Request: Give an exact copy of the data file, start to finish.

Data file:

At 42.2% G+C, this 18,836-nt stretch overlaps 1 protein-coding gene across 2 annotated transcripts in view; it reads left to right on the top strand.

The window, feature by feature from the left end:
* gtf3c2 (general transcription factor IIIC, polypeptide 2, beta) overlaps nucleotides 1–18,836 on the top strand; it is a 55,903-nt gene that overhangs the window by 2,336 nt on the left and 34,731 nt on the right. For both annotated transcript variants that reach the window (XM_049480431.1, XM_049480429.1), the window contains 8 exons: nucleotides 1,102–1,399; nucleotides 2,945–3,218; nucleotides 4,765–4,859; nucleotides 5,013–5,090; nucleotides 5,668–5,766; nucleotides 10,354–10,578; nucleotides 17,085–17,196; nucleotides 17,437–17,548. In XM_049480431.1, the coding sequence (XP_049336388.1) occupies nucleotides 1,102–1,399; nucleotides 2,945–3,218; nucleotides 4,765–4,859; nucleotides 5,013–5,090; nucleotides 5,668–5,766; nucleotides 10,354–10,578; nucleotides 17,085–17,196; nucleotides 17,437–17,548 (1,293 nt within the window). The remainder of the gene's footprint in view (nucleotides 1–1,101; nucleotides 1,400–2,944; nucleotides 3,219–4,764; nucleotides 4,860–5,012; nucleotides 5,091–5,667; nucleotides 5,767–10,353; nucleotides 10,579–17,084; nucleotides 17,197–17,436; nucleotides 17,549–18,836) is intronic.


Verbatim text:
At 42.2% G+C, this 18,836-nt stretch overlaps 1 protein-coding gene across 2 annotated transcripts in view; it reads left to right on the top strand.

The window, feature by feature from the left end:
* gtf3c2 (general transcription factor IIIC, polypeptide 2, beta) overlaps nucleotides 1–18,836 on the top strand; it is a 55,903-nt gene that overhangs the window by 2,336 nt on the left and 34,731 nt on the right. For both annotated transcript variants that reach the window (XM_049480431.1, XM_049480429.1), the window contains 8 exons: nucleotides 1,102–1,399; nucleotides 2,945–3,218; nucleotides 4,765–4,859; nucleotides 5,013–5,090; nucleotides 5,668–5,766; nucleotides 10,354–10,578; nucleotides 17,085–17,196; nucleotides 17,437–17,548. In XM_049480431.1, the coding sequence (XP_049336388.1) occupies nucleotides 1,102–1,399; nucleotides 2,945–3,218; nucleotides 4,765–4,859; nucleotides 5,013–5,090; nucleotides 5,668–5,766; nucleotides 10,354–10,578; nucleotides 17,085–17,196; nucleotides 17,437–17,548 (1,293 nt within the window). The remainder of the gene's footprint in view (nucleotides 1–1,101; nucleotides 1,400–2,944; nucleotides 3,219–4,764; nucleotides 4,860–5,012; nucleotides 5,091–5,667; nucleotides 5,767–10,353; nucleotides 10,579–17,084; nucleotides 17,197–17,436; nucleotides 17,549–18,836) is intronic.